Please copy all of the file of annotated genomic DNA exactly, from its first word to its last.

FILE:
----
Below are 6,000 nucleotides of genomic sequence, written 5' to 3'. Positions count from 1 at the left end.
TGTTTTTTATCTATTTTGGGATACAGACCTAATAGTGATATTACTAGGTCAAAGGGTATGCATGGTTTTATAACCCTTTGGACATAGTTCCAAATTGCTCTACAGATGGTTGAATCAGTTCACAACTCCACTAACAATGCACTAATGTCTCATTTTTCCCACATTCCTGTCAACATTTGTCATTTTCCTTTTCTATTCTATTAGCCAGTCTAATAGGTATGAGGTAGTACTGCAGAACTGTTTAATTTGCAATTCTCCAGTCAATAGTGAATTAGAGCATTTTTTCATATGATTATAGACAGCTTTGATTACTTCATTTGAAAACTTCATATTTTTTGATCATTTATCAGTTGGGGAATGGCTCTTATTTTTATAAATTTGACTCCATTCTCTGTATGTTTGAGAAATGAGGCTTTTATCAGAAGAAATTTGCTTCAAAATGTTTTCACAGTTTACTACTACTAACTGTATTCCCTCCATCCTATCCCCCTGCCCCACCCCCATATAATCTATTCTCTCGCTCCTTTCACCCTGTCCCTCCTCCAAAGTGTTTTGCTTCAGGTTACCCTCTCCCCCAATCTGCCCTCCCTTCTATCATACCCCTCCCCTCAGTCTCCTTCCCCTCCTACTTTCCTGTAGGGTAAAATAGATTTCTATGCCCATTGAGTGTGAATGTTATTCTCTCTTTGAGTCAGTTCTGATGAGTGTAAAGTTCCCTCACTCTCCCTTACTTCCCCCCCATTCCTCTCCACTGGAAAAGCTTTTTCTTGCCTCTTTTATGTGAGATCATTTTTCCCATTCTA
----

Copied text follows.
Below are 6,000 nucleotides of genomic sequence, written 5' to 3'. Positions count from 1 at the left end.
TGTTTTTTATCTATTTTGGGATACAGACCTAATAGTGATATTACTAGGTCAAAGGGTATGCATGGTTTTATAACCCTTTGGACATAGTTCCAAATTGCTCTACAGATGGTTGAATCAGTTCACAACTCCACTAACAATGCACTAATGTCTCATTTTTCCCACATTCCTGTCAACATTTGTCATTTTCCTTTTCTATTCTATTAGCCAGTCTAATAGGTATGAGGTAGTACTGCAGAACTGTTTAATTTGCAATTCTCCAGTCAATAGTGAATTAGAGCATTTTTTCATATGATTATAGACAGCTTTGATTACTTCATTTGAAAACTTCATATTTTTTGATCATTTATCAGTTGGGGAATGGCTCTTATTTTTATAAATTTGACTCCATTCTCTGTATGTTTGAGAAATGAGGCTTTTATCAGAAGAAATTTGCTTCAAAATGTTTTCACAGTTTACTACTACTAACTGTATTCCCTCCATCCTATCCCCCTGCCCCACCCCCATATAATCTATTCTCTCGCTCCTTTCACCCTGTCCCTCCTCCAAAGTGTTTTGCTTCAGGTTACCCTCTCCCCCAATCTGCCCTCCCTTCTATCATACCCCTCCCCTCAGTCTCCTTCCCCTCCTACTTTCCTGTAGGGTAAAATAGATTTCTATGCCCATTGAGTGTGAATGTTATTCTCTCTTTGAGTCAGTTCTGATGAGTGTAAAGTTCCCTCACTCTCCCTTACTTCCCCCCCATTCCTCTCCACTGGAAAAGCTTTTTCTTGCCTCTTTTATGTGAGATCATTTTTCCCATTCTA